Return of Thaksin adds to political stakes as Parliament votes for PM

Nontarat Phaicharoen and Wilawan Watcharasakwej
Return of Thaksin adds to political stakes as Parliament votes for PM Exiled former Thai prime minister Thaksin Shinawatra gestures during an interview in Hong Kong on March 25, 2019.

UPDATED at 7:51 a.m. EDT on 2023-08-21

Former Thai leader Thaksin Shinawatra is expected to return home from 15 years of self-imposed exile on Tuesday, the same day Parliament is set to vote for a new prime minister.

Thaksin’s daughter, Paetongtarn, announced at the weekend that her father would arrive at Don Mueang Airport at 9 a.m. on Tuesday, only hours before lawmakers decide whether to support the nomination of property tycoon Srettha Thavisin from the Pheu Thai Party for prime minister.

Pheu Thai, the populist vehicle of the Shinawatra family, is seeking to form a new government after the progressive Move Forward Party failed last month, following fierce opposition from Thailand’s conservative ruling elite.

The timing of Thaksin’s arrival and what backroom deal making laid the foundations for his return have added to months of political intrigue in Thailand, which has been under a caretaker government since a general election on May 14.

“We haven’t done a deal with anybody,” Paetongtarn said on Sunday at Bangkok Thonburi University, after praying at Bangkok City Pillar Shrine.

“I know my father can’t be distinguished from politics but his return is as a Thai citizen. He wants to come back to raise seven grandchildren. He is not thinking about politics or being held a hostage.”

Thaksin, a billionaire telecommunications magnate, was ousted as prime minister in a military coup in 2006 and fled Thailand in 2008 to escape a prison term for several different charges, including corruption and tax evasion. Thaksin faces a combined 10-year jail term for three offenses, but he can seek a royal pardon.  

He had been reluctant to return earlier over concerns he would be treated unfairly by the military-backed government that deposed his sister, Yingluck, in a coup in 2014. Her overthrow was spearheaded by then-Army chief Gen. Prayuth Chan-o-cha, Thailand’s current caretaker prime minister who has led the country in one form or another since the coup nine years ago.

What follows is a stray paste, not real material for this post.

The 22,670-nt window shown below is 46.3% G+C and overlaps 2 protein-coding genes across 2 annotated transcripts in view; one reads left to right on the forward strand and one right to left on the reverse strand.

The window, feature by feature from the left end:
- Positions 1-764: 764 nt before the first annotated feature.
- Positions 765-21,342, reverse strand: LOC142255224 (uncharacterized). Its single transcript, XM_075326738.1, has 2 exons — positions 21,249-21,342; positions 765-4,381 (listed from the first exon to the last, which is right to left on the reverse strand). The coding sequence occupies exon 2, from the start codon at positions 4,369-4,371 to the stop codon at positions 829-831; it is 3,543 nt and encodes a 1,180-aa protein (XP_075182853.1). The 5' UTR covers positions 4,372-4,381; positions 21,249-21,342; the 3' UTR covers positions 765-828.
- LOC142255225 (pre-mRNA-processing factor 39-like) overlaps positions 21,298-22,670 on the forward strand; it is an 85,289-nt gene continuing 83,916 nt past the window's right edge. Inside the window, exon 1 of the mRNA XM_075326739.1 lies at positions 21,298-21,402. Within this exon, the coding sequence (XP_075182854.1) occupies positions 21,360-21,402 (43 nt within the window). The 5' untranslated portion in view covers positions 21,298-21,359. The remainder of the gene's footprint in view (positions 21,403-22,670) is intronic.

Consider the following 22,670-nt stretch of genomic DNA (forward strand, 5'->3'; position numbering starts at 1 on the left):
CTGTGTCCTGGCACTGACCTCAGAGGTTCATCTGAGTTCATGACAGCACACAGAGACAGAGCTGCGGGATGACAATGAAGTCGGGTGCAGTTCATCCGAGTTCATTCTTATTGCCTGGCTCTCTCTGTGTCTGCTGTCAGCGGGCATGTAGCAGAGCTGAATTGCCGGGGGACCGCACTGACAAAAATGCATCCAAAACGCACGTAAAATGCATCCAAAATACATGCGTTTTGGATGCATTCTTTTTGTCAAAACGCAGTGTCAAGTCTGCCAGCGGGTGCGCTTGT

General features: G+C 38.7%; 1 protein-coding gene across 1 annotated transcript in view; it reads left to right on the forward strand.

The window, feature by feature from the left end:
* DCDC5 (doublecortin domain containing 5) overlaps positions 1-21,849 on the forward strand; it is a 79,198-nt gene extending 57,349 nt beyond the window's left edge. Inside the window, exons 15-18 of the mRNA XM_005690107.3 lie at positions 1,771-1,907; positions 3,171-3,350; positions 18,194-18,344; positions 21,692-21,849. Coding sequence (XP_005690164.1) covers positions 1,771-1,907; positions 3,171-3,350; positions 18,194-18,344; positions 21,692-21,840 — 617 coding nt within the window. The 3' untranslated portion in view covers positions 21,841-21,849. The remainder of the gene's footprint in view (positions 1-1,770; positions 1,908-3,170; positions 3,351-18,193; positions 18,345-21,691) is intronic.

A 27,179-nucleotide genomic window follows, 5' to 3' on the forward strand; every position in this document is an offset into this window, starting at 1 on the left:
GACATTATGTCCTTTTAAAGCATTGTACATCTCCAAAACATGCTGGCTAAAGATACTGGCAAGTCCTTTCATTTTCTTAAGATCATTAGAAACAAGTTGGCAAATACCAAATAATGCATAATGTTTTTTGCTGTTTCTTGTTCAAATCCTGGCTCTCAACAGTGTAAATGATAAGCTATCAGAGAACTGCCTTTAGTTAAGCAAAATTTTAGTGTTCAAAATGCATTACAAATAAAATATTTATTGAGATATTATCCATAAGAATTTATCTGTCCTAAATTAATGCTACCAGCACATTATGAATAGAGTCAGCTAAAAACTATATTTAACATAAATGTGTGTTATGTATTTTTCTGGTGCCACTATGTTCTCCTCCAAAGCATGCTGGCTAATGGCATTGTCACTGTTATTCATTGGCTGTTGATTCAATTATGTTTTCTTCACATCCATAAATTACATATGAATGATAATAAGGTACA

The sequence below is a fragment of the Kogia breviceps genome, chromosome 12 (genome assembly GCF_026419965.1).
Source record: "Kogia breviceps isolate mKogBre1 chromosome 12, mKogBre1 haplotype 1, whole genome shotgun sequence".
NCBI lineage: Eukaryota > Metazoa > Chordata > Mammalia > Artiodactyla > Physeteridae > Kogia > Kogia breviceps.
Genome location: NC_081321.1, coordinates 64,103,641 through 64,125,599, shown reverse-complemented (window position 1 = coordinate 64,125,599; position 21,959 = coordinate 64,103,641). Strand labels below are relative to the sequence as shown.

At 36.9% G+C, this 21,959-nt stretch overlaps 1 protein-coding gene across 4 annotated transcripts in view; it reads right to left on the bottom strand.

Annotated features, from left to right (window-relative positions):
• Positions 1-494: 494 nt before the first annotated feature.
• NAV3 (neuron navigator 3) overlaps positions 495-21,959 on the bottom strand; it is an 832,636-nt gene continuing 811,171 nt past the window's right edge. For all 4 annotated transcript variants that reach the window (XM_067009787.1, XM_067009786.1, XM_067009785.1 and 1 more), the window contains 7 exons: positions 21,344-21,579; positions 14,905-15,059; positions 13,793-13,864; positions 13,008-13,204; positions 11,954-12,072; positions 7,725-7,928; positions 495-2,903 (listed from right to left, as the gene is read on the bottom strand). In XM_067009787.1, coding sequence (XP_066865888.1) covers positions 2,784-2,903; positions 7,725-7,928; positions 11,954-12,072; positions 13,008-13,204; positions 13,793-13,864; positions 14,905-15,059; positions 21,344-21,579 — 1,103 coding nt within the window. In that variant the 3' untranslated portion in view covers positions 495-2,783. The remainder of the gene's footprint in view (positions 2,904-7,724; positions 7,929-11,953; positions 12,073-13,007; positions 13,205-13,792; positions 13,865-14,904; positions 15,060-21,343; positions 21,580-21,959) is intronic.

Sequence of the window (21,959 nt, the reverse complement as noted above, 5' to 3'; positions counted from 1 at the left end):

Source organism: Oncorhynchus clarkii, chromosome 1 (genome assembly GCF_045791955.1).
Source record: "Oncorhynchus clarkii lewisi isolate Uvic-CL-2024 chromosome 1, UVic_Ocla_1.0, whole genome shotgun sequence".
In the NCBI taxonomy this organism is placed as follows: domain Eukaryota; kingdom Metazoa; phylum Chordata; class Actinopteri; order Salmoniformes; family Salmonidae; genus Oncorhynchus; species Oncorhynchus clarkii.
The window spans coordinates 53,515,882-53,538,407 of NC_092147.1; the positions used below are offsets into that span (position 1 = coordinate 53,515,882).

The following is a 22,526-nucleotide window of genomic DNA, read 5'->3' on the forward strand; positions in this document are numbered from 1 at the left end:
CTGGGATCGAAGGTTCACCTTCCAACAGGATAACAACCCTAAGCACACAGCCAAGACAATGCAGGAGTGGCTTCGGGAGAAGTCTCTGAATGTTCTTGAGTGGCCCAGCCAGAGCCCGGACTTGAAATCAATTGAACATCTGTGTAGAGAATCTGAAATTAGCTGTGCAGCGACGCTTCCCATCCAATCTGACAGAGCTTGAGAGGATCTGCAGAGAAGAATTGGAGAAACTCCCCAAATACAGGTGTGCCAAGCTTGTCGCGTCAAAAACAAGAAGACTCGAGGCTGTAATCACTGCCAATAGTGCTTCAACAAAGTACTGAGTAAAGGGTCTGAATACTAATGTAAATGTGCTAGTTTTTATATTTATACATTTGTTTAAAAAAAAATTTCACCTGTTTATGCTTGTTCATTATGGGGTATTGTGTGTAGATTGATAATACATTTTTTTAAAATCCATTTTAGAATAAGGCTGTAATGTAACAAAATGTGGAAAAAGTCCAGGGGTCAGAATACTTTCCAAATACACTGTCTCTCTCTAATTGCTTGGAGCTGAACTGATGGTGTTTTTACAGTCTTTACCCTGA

“Tomorrow at 9 a.m., I beg for permission to live on the Thai soil and share the breath with the Thai people,” the self-exiled former prime minister said Monday in a message posted on X, the social media platform formerly known as Twitter. 

Thaksin, 74, is unlikely to have been allowed back into the country without a political deal, say some observers of Thai politics.

“We must understand the complexity of Thai politics: Parliament or the government are not the final authority – there are too many power axes,” associate professor Thanaporn Sriyakul, chairman of the Political Science Association at Kasetsart University, told BenarNews.

“Now, the opposite axis can be assured the nation goes the way it wants; no amendment to the constitution and the [Pheu Thai] party won’t get out of line – Thaksin is being held hostage.”    

If Srettha’s bid for PM fails and Paetongtarn is nominated in his place, Thaksin will remain influential in Thai politics, Thanaporn said.

“We may see ministers parading to his cell asking for policy advice,” he said. “His daughter as prime minister could also help him while serving time in jail and lessen the length of his sentence.”

Pheu Thai’s Paetongtarn Shinawatra attends a birthday celebration held by red shirt supporters, a day before her father Thaksin is due to return from self-exile, at the party headquarters in Bangkok, Aug. 21, 2023. [Reuters]

Thailand’s national police chief, Gen. Damrongsak Kittiprapat said on Monday Thaksin would be detained upon arrival and referred to the Supreme Court’s Criminal Division for Political Office Holders. He will then be issued with a warrant for his imprisonment and taken to Bangkok Remand Prison, he said. 

Dr. Nuttakorn Vititanon, a political scientist at Chiang Mai University, said there was no guarantee that Thaksin would receive a pardon from King Maha Vajiralongkorn Bodindradebayavarangkun (Rama X).

“To receive a royal pardon, he has to serve one-third of his sentence,” said Dr. Nuttakorn Vititanon, a political scientist at Chiang Mai University.

“If we take a deep look at the corruption case, it is likely that he will not be royally pardoned at all. The situation is bleak.”

Thaksin’s return adds to the political stakes ahead of Tuesday’s parliamentary vote for prime minister. 

On Monday, Pheu Thai unveiled an 11-party alliance that includes two royalist parties established by former coup leaders.

Srettha now has the backing of 314 seats in the 500-member house of representatives. He needs at least 375 votes from the combined house and senate to seat a new prime minister. 

Pheu Thai’s decision to work with United Thai Nation and Palang Pracharath is likely to upset some supporters, but it could help it win votes from senators in the 250-seat upper house.

Pheu Thai leader Cholnan Srikaew said the inclusion of the two military-aligned parties in its alliance was a matter of necessity. 

“Unless we brought these two parties in, we would still fail,” Cholnan said at a press briefing.

“We have to do good by the country and the people by setting up an elected government with Pheu Thai being at the core. There are no chances that we will serve other parties’ purposes.”

Kunnawut Boonreak in Chiang Mai, Thailand, contributed to the report.


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